Because of the dirt country roads, we were mudded-in every spring, snowed-in every winter. Our first year we had to use the outhouse out back. We were poor, but we ate well. We had our own garden. We had beef, pork, rabbit, chicken, goose, infrequent duck and frequent venison. We ate chicken eggs, goose eggs and duck eggs. We churned our own butter and drank our own whole milk, which was one quarter cream on top. We sold a gallon of fresh milk for fifty cents, a pound of homemade butter for fifty cents, rabbits for fifty cents a pound. I used to kill rabbits. Iâ€™d hold them by their hind legs, put the club behind their head, push their head down a little bit, then qwack! them, slit their throats, pull their skins off like a coat, gut them, sell them, eat them. Rabbits squeal if you don’t hit them just right, a high squeeee. And just like the joke, rabbits fuck all the time. If you want to grow a lot of meat fast, buy rabbits, although sometimes the parents eat the babies.
The rabbits were supposed to be cameras. My first year in 4-H Club, I took photography. For the second year, I was required to have a dark room to develop my pictures and we couldn’t afford one, so I killed rabbits instead.
I walked a dirt road mile one way to a two-room white-wood school house. Two mad horses chased me each day as I walked by their field. Nearer school, vicious dogs tried to bite me. Though terrified of the path to school, I liked being there.
Grades One through Four were in one room, Five through Eight in the other. Thirty-six students total. One day in class I sat at my wooden desk sucking on the top of my pen. The pen cap came off and ink filled my mouth and I swallowed it. I went into the supply closet and read the back of the India Ink bottle. It said Poison. I went back and sat quietly at my desk, watched my classmates in silence while I waited to die.
We had two teachers, a husband and wife who lived in a cottage on the grounds. The husband gave me a single shot 22-caliber rifle when I was eleven. I saw a bird flying against the wind, shot straight up and killed it. I felt small and unclean when it fell from the sky. The only thing I killed after that was a bumblebee. Put the gun barrel right up against it, pulled the trigger, and blam, no more bumblebee.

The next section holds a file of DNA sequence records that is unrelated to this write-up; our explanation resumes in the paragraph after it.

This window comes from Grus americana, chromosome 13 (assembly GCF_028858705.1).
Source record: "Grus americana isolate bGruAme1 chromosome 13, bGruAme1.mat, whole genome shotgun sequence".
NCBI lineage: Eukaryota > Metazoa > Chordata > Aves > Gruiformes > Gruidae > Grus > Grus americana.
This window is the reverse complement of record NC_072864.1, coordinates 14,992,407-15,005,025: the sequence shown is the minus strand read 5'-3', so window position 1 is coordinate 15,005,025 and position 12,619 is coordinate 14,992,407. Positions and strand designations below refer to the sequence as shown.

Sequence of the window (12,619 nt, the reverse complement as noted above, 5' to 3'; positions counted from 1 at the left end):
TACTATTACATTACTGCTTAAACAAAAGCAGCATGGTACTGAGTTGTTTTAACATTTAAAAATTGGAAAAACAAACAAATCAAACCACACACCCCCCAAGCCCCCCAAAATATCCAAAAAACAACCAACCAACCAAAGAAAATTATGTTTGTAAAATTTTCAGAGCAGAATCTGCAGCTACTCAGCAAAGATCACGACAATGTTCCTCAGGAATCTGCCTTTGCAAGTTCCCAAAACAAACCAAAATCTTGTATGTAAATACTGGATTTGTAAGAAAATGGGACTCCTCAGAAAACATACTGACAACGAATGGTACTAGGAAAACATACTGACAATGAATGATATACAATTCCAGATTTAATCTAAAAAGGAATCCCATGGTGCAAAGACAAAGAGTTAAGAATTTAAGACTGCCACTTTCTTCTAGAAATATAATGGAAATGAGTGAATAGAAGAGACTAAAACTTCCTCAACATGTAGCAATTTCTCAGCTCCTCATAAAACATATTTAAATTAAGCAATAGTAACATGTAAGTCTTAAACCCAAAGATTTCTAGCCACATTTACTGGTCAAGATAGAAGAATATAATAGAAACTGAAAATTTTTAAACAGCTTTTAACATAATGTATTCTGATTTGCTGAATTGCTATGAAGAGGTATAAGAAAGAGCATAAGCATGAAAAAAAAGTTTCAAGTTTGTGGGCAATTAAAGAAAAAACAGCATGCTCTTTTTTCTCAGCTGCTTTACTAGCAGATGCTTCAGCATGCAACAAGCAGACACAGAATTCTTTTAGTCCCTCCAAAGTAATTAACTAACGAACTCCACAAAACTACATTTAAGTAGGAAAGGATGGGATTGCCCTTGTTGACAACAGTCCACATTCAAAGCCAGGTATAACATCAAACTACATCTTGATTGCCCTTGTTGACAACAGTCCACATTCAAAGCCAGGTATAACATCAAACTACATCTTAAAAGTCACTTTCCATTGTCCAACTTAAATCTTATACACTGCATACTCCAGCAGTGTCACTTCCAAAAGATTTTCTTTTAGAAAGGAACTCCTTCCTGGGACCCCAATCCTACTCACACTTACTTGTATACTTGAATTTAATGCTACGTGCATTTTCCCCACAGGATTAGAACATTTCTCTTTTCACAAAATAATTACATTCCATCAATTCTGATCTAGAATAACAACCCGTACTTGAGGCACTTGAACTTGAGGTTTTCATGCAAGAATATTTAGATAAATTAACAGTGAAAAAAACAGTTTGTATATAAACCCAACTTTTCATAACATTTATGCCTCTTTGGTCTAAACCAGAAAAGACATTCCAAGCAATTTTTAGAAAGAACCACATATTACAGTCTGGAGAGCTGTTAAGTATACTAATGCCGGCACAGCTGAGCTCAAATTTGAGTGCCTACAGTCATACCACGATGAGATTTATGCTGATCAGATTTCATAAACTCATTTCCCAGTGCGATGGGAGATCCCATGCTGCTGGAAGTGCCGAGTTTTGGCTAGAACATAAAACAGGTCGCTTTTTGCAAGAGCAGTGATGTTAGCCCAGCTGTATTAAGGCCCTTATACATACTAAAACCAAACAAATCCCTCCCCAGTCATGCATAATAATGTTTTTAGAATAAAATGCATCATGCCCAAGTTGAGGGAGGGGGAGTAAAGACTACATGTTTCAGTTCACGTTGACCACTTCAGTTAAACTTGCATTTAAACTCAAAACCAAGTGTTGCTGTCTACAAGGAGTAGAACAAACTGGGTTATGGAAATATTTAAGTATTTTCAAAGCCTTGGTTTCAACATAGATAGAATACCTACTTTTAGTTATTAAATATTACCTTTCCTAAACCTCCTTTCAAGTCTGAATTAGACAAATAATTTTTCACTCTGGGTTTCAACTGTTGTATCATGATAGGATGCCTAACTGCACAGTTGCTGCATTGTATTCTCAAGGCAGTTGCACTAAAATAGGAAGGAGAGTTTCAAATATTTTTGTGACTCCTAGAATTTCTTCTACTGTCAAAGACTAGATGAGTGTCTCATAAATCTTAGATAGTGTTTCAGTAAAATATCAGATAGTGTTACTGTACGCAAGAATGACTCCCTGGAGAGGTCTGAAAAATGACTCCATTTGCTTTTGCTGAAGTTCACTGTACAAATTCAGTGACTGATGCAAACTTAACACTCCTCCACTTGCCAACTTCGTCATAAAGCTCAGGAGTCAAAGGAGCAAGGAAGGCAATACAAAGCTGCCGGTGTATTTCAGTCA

My first brother Jay died from colic our first year on the farm. â€œColicâ€ sounds like a dog collar for Lassie, or a college for collies, or a country boyâ€™s cowlick. They all fit too since we did live in the country in the midst of hay and wheat fields, had a miniature collie named Lassie, and set out salt licks for the cow.
Jay Curtis Smith was born late 1953. He cried nine months, then died. Seven year old me did not know the baby Iâ€™d looked in on that morning was dead; I only saw a very still, sleeping baby. Mom was acting odd, but moms frequently donâ€™t make sense, so I said goodbye and walked my purgatorial mile of aggressive horses and angry dogs to the two room country school house up the lane.
After I got home that afternoon, Mom said, “Jay died last night.”
“Can I see him?” I wanted to see what death looked like.
â€œSorry kid,” Mom said. “You can’t. He’s gone.â€ I felt cheated. I’d seen a dead baby, but had looked with the wrong eyes.
– Excerpt from Chapter One, Criminal by Smith & Lady.
view of top of cow barn and pond I used to play in from the top of my tree on our 40 acre farm in 1960.
In the foto at top of the blog, the barn is all the way to the left
and the tree I’m in taking this foto from is the tallest tree on the left half of the foto
foto by Smith, 1960